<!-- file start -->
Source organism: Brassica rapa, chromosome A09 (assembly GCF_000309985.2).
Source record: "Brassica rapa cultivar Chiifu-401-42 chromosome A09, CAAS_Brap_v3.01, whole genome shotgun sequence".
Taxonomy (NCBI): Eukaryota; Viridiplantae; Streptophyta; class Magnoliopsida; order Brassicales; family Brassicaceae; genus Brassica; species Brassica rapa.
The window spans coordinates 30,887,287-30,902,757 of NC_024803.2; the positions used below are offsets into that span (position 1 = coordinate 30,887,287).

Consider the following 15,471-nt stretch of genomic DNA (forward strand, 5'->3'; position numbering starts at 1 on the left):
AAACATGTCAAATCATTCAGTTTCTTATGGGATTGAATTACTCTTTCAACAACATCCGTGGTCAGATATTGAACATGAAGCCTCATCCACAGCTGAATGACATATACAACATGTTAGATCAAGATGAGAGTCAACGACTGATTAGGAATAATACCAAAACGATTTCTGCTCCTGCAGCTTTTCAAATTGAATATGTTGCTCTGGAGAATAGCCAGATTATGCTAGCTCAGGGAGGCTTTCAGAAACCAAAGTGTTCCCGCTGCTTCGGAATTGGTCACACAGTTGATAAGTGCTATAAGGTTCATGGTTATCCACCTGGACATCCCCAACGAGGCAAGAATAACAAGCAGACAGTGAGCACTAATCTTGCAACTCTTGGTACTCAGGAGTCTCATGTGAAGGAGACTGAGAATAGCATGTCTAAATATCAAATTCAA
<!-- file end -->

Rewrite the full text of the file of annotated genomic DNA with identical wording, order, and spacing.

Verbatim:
Source organism: Brassica rapa, chromosome A09 (assembly GCF_000309985.2).
Source record: "Brassica rapa cultivar Chiifu-401-42 chromosome A09, CAAS_Brap_v3.01, whole genome shotgun sequence".
Taxonomy (NCBI): Eukaryota; Viridiplantae; Streptophyta; class Magnoliopsida; order Brassicales; family Brassicaceae; genus Brassica; species Brassica rapa.
The window spans coordinates 30,887,287-30,902,757 of NC_024803.2; the positions used below are offsets into that span (position 1 = coordinate 30,887,287).

Consider the following 15,471-nt stretch of genomic DNA (forward strand, 5'->3'; position numbering starts at 1 on the left):
AAACATGTCAAATCATTCAGTTTCTTATGGGATTGAATTACTCTTTCAACAACATCCGTGGTCAGATATTGAACATGAAGCCTCATCCACAGCTGAATGACATATACAACATGTTAGATCAAGATGAGAGTCAACGACTGATTAGGAATAATACCAAAACGATTTCTGCTCCTGCAGCTTTTCAAATTGAATATGTTGCTCTGGAGAATAGCCAGATTATGCTAGCTCAGGGAGGCTTTCAGAAACCAAAGTGTTCCCGCTGCTTCGGAATTGGTCACACAGTTGATAAGTGCTATAAGGTTCATGGTTATCCACCTGGACATCCCCAACGAGGCAAGAATAACAAGCAGACAGTGAGCACTAATCTTGCAACTCTTGGTACTCAGGAGTCTCATGTGAAGGAGACTGAGAATAGCATGTCTAAATATCAAATTCAA